Clerks and election workers came prepared Tuesday as thousands of Southwest Michigan voters flooded polling stations for the presidential primary.

Tuesday’s election provided a handful of new hurdles for local municipalities, which included a bevy of absentee ballots, an increase in same-day voter registration, a keen sense of the coronavirus and a mishap that caused damage to a polling station.

Among the changes local clerks have given special attention to – not just Tuesday, but throughout the days leading up to the primary – were absentee ballots.

In the past two weeks, Lincoln Township received about 1,700 absentee ballots and spoiled 80 of them for Tuesday’s election. Lincoln Clerk Stacy Loar-Porter said the absentee ballot number wasn’t out of the ordinary, and she anticipates closer to 2,500 for the November general election.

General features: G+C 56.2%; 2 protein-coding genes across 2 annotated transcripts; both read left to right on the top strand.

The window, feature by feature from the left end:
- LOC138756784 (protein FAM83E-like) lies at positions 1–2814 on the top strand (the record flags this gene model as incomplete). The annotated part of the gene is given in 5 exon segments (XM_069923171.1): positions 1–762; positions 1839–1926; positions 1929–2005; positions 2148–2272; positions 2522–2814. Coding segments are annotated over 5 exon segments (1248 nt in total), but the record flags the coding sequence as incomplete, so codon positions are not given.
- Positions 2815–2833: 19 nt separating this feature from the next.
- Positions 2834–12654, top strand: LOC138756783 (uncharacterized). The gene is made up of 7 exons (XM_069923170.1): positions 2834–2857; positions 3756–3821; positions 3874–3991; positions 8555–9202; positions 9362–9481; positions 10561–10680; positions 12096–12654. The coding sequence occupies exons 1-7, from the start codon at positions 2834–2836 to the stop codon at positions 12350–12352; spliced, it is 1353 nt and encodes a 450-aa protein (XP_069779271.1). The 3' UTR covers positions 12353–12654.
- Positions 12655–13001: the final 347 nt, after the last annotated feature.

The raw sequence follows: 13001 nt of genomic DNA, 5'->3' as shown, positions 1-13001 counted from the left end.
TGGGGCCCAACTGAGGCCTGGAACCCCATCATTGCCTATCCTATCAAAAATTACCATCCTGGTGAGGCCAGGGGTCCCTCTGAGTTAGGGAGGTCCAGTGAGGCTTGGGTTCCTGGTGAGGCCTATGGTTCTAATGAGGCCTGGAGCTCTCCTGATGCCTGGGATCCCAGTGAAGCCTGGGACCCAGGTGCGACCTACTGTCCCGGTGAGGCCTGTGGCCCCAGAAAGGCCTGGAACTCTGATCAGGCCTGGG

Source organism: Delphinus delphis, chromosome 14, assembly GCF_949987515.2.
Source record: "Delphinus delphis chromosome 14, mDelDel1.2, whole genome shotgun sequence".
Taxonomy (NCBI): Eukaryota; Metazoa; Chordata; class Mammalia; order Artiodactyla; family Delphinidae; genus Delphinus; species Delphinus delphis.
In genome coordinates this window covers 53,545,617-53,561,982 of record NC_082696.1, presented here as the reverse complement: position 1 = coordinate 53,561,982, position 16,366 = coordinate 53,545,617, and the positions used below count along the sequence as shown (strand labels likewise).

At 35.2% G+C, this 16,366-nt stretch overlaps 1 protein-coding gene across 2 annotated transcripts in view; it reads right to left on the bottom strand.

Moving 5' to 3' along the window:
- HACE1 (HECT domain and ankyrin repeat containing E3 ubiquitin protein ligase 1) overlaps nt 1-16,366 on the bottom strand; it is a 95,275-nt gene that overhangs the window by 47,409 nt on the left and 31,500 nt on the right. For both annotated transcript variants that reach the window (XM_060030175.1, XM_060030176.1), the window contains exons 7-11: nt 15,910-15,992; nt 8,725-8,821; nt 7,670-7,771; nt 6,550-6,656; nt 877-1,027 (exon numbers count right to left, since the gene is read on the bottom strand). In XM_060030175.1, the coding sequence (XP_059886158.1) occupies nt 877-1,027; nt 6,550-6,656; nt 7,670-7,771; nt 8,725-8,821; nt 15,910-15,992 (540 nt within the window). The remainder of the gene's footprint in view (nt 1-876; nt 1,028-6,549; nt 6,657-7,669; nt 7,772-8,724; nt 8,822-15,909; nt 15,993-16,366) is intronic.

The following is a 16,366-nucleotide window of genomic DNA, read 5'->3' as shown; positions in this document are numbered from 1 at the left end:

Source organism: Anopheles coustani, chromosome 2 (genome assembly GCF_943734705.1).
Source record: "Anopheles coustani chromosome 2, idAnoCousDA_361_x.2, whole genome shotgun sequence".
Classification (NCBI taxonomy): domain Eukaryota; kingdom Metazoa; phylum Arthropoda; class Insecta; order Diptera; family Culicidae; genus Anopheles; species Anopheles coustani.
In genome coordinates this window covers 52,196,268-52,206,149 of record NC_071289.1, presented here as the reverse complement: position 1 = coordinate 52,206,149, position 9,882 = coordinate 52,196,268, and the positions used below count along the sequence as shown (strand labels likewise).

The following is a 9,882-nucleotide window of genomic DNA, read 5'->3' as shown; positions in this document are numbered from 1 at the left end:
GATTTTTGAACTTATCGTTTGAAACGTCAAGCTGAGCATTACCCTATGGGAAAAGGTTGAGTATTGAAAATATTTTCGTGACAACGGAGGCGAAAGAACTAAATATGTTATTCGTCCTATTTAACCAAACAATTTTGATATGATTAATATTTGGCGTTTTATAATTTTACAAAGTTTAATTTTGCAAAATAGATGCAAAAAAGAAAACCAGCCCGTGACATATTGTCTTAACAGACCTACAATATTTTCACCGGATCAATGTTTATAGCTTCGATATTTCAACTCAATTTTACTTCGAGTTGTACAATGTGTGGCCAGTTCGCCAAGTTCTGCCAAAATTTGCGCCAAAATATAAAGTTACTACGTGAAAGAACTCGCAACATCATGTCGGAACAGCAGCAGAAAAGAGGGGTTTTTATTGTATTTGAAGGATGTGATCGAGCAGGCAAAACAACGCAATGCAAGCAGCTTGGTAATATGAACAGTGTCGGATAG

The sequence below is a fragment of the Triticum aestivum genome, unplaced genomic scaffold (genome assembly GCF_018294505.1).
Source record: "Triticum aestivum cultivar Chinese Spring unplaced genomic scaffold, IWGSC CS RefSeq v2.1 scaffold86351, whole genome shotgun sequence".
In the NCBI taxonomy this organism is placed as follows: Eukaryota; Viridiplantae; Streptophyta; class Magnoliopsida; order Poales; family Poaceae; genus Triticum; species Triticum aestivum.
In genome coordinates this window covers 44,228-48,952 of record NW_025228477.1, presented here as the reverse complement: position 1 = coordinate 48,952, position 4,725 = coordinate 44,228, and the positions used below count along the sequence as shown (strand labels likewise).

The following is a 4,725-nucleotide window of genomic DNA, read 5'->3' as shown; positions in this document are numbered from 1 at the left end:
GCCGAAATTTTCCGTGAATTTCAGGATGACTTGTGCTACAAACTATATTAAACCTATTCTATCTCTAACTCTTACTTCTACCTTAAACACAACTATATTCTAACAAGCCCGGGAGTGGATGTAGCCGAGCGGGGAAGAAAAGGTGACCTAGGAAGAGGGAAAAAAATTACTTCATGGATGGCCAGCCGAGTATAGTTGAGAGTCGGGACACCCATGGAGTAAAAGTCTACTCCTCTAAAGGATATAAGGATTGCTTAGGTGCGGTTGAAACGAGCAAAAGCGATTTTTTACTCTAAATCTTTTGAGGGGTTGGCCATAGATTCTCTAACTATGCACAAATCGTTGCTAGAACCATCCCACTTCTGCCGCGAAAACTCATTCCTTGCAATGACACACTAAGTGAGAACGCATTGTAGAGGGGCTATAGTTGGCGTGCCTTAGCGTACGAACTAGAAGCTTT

Early voting was made easier thanks to the passage of the Promote the Vote state constitutional amendment in November 2018. All registered voters in Michigan are now allowed to vote using an absentee ballot for any reason.

According to the Secretary of State’s office, the final spoiled ballot count for Michigan voters is 36,574.

Royalton Township Clerk William Foust said he couldn’t recall previous elections being this consistently slow throughout the day.

Foust said he attributed the pace of in-person voting to the substantial increase of absentee voters for the township.

“At the start of an Election Day, there is normally a line forming out the door,” Foust said. “We really started promoting absentee voting leading up to this primary and it seemed to take with residents.”

Between the township’s two precincts, Royalton produced about 600 absentee ballots for Tuesday’s election. Foust said that was about twice the amount compared to the previous presidential primary in 2016.

Lincoln Township’s election workers began counting absentee ballots at 7 a.m. Tuesday.